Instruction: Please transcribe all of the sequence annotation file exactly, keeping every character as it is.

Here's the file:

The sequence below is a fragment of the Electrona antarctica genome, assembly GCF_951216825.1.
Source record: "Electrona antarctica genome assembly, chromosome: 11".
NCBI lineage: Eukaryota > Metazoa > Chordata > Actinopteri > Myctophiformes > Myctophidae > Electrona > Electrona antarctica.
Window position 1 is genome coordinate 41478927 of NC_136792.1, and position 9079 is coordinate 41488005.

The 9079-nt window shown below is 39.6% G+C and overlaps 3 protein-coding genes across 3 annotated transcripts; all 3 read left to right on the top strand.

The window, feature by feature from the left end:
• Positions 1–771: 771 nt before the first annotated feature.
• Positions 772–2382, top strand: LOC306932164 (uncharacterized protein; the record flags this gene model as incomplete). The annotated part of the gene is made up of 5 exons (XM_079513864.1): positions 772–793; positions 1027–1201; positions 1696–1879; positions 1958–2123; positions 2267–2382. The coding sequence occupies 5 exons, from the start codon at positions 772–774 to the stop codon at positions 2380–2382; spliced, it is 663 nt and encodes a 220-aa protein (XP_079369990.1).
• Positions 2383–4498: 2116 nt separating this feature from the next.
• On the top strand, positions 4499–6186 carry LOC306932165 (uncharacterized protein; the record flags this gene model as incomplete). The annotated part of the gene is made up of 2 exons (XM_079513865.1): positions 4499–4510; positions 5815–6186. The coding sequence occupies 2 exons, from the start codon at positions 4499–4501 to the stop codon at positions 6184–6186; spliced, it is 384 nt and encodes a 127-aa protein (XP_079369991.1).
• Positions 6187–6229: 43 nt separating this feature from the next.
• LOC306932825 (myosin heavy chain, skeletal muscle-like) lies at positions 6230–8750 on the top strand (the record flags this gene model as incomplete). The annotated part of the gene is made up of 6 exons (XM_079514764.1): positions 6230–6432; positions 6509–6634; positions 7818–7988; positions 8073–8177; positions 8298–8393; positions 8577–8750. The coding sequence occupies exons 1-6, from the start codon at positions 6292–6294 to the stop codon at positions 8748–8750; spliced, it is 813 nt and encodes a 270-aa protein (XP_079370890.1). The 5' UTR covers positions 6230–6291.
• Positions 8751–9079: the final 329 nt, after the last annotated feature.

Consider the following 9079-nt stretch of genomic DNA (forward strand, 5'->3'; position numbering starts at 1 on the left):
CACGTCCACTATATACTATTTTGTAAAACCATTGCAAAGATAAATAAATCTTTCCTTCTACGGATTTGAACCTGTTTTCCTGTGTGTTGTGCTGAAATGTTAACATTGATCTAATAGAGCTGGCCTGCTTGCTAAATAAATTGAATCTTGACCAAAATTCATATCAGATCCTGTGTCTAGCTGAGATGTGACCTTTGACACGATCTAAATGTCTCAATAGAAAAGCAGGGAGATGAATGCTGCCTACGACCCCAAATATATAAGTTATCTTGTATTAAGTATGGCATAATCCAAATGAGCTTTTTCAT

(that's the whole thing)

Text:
The sequence below is a fragment of the Electrona antarctica genome, assembly GCF_951216825.1.
Source record: "Electrona antarctica genome assembly, chromosome: 11".
NCBI lineage: Eukaryota > Metazoa > Chordata > Actinopteri > Myctophiformes > Myctophidae > Electrona > Electrona antarctica.
Window position 1 is genome coordinate 41478927 of NC_136792.1, and position 9079 is coordinate 41488005.

The 9079-nt window shown below is 39.6% G+C and overlaps 3 protein-coding genes across 3 annotated transcripts; all 3 read left to right on the top strand.

The window, feature by feature from the left end:
• Positions 1–771: 771 nt before the first annotated feature.
• Positions 772–2382, top strand: LOC306932164 (uncharacterized protein; the record flags this gene model as incomplete). The annotated part of the gene is made up of 5 exons (XM_079513864.1): positions 772–793; positions 1027–1201; positions 1696–1879; positions 1958–2123; positions 2267–2382. The coding sequence occupies 5 exons, from the start codon at positions 772–774 to the stop codon at positions 2380–2382; spliced, it is 663 nt and encodes a 220-aa protein (XP_079369990.1).
• Positions 2383–4498: 2116 nt separating this feature from the next.
• On the top strand, positions 4499–6186 carry LOC306932165 (uncharacterized protein; the record flags this gene model as incomplete). The annotated part of the gene is made up of 2 exons (XM_079513865.1): positions 4499–4510; positions 5815–6186. The coding sequence occupies 2 exons, from the start codon at positions 4499–4501 to the stop codon at positions 6184–6186; spliced, it is 384 nt and encodes a 127-aa protein (XP_079369991.1).
• Positions 6187–6229: 43 nt separating this feature from the next.
• LOC306932825 (myosin heavy chain, skeletal muscle-like) lies at positions 6230–8750 on the top strand (the record flags this gene model as incomplete). The annotated part of the gene is made up of 6 exons (XM_079514764.1): positions 6230–6432; positions 6509–6634; positions 7818–7988; positions 8073–8177; positions 8298–8393; positions 8577–8750. The coding sequence occupies exons 1-6, from the start codon at positions 6292–6294 to the stop codon at positions 8748–8750; spliced, it is 813 nt and encodes a 270-aa protein (XP_079370890.1). The 5' UTR covers positions 6230–6291.
• Positions 8751–9079: the final 329 nt, after the last annotated feature.

Consider the following 9079-nt stretch of genomic DNA (forward strand, 5'->3'; position numbering starts at 1 on the left):
CACGTCCACTATATACTATTTTGTAAAACCATTGCAAAGATAAATAAATCTTTCCTTCTACGGATTTGAACCTGTTTTCCTGTGTGTTGTGCTGAAATGTTAACATTGATCTAATAGAGCTGGCCTGCTTGCTAAATAAATTGAATCTTGACCAAAATTCATATCAGATCCTGTGTCTAGCTGAGATGTGACCTTTGACACGATCTAAATGTCTCAATAGAAAAGCAGGGAGATGAATGCTGCCTACGACCCCAAATATATAAGTTATCTTGTATTAAGTATGGCATAATCCAAATGAGCTTTTTCAT